Windows can be made in simliar fashion, with an incision for the window sill and frame – these being made from balsa as before. I would imagine that in a relatively lowly building like this, there most likely wouldn't have been glass in the windows – glass being expensive to produce, so the window would most likely just be wooden bars, with shutters. The shutters can be made from scored balsa wood as before and modelled open or closed – if you do them closed you don't need to make the window of course... The hinges can be card or plastic card pieces with pieces of brasss rod or thickish wire to represent the hinge pin. If you go for the open shutter approach, the bars in the window can be made from balsa wood, whitlled as before to give a worn, rough hewn look to the timber. With no glass the window would have likely been small.


I then textured the walls and eaves, using brush on filler, leaving brush marks and stippling the filler on in places to givea a feel of rough rendered walls like cob or wattle and daub / lime plaster. This brush on filler is good stuff for applying texture to scenery pieces. You could use thicker filler thinned with a little water or mix your own powdered filler if you prefer

The roof could be tiled, pantiled or thatched as you like. For the pantile roof, I cut strips from a piece of corrugated card packaging (across the corrugations) and glued these to the roof. The ridge tiles were made from a stip of corrugated card cut lengthways – to give one long tile effect. The underside of this was scored lightly so it would bend to glue over the ridge, and the tiles themselves cut into it by gently cutting through the cardboard ridge at intervals to give the effect of individual tiles. Twisitng the knife slightly in the slit after you have made it opens up the gap a fraction. Its a good idea to brush a PVA glue and water mix over the 'tiles' when they are complete to stiffen and seal the card somewhat before painting.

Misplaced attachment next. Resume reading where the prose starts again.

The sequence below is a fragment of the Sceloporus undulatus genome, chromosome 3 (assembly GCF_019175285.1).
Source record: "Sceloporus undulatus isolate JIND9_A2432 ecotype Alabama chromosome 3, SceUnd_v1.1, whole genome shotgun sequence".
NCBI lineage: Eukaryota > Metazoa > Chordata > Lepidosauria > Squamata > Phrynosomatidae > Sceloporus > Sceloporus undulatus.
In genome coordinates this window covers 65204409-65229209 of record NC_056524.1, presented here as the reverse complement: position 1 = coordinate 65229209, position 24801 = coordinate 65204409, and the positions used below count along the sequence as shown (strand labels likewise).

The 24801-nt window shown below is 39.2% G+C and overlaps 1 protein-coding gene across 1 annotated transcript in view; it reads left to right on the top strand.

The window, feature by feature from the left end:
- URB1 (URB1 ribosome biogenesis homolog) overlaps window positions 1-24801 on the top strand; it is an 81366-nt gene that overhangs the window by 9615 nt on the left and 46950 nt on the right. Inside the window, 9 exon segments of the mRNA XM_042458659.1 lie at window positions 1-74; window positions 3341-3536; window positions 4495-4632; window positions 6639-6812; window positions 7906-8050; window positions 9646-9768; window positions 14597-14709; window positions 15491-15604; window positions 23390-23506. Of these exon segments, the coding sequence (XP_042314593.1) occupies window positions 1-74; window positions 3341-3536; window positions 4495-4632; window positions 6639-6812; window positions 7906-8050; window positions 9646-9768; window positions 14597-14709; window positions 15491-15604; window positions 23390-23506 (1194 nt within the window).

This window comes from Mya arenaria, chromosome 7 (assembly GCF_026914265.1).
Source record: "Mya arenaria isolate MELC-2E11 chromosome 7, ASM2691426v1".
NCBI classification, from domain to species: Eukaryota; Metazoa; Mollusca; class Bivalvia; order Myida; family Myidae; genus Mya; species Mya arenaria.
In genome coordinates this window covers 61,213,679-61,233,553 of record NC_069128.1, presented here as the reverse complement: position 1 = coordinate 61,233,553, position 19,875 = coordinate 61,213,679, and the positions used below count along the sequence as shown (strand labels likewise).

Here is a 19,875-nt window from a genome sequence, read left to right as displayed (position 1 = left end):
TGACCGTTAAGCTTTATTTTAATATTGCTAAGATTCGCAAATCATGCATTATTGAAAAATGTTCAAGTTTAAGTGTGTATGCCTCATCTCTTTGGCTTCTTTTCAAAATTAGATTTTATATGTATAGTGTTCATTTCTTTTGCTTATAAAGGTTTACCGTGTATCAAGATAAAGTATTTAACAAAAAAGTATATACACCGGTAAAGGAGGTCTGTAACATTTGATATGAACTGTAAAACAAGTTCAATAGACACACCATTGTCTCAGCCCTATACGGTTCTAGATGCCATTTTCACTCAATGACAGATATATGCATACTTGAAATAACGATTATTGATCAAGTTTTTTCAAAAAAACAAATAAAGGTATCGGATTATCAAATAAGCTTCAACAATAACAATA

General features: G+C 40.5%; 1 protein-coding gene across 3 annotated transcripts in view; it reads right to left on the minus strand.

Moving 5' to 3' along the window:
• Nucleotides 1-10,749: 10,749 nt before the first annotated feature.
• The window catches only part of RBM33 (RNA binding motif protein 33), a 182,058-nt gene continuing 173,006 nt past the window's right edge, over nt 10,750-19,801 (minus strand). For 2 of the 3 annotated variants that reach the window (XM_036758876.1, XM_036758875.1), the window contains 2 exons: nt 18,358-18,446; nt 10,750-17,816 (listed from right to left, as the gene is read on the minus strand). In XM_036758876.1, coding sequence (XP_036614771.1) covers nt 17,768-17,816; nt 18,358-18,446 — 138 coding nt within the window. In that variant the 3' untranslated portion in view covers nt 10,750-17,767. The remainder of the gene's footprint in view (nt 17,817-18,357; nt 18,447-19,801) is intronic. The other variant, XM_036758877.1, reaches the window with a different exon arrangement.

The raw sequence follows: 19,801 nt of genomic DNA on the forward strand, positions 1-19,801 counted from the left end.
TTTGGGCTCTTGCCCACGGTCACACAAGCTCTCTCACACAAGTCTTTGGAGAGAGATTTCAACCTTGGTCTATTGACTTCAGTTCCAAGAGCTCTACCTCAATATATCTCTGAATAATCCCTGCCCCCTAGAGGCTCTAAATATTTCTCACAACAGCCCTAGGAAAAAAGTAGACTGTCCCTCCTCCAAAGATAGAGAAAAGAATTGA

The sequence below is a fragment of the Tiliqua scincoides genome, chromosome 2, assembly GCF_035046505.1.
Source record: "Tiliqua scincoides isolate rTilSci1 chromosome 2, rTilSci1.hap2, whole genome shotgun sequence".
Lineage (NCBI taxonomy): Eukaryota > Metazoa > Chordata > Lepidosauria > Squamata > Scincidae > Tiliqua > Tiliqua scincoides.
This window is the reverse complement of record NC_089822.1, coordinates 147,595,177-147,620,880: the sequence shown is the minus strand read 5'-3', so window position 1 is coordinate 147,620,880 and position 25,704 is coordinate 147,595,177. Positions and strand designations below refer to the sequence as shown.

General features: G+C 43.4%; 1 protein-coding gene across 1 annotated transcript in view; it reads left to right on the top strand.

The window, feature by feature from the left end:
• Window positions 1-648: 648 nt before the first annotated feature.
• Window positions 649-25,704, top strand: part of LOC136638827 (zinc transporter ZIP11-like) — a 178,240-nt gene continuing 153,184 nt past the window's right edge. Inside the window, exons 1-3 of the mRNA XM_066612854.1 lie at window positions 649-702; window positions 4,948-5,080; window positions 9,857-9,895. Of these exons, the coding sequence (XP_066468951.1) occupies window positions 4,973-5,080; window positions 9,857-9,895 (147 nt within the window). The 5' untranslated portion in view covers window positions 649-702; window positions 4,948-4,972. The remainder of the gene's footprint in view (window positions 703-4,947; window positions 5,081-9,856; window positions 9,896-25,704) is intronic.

For slate style tiles cut stips of thin carboard and cut individual tiles from this, trying to randomise the effect a bit (e.g. slightly differing sizes, snip the corners off some). These can then be glued to the roof. An alternative that needs slightly less effort is to make the strips slightly wider than the tiles are to be, and then cut slits in the card to make the individual tiles as before – just don't cut right the way through. The strips can then be glued to the roof, each one overlapping slightly to hide the uncut portion of the strip. The final (top) strip can then be hidden by the ridge tile. If you take the time to vary the tiles a bit as you cut them, this can look very effective – and is a lot easier than sticking on hundreds of individual tiles...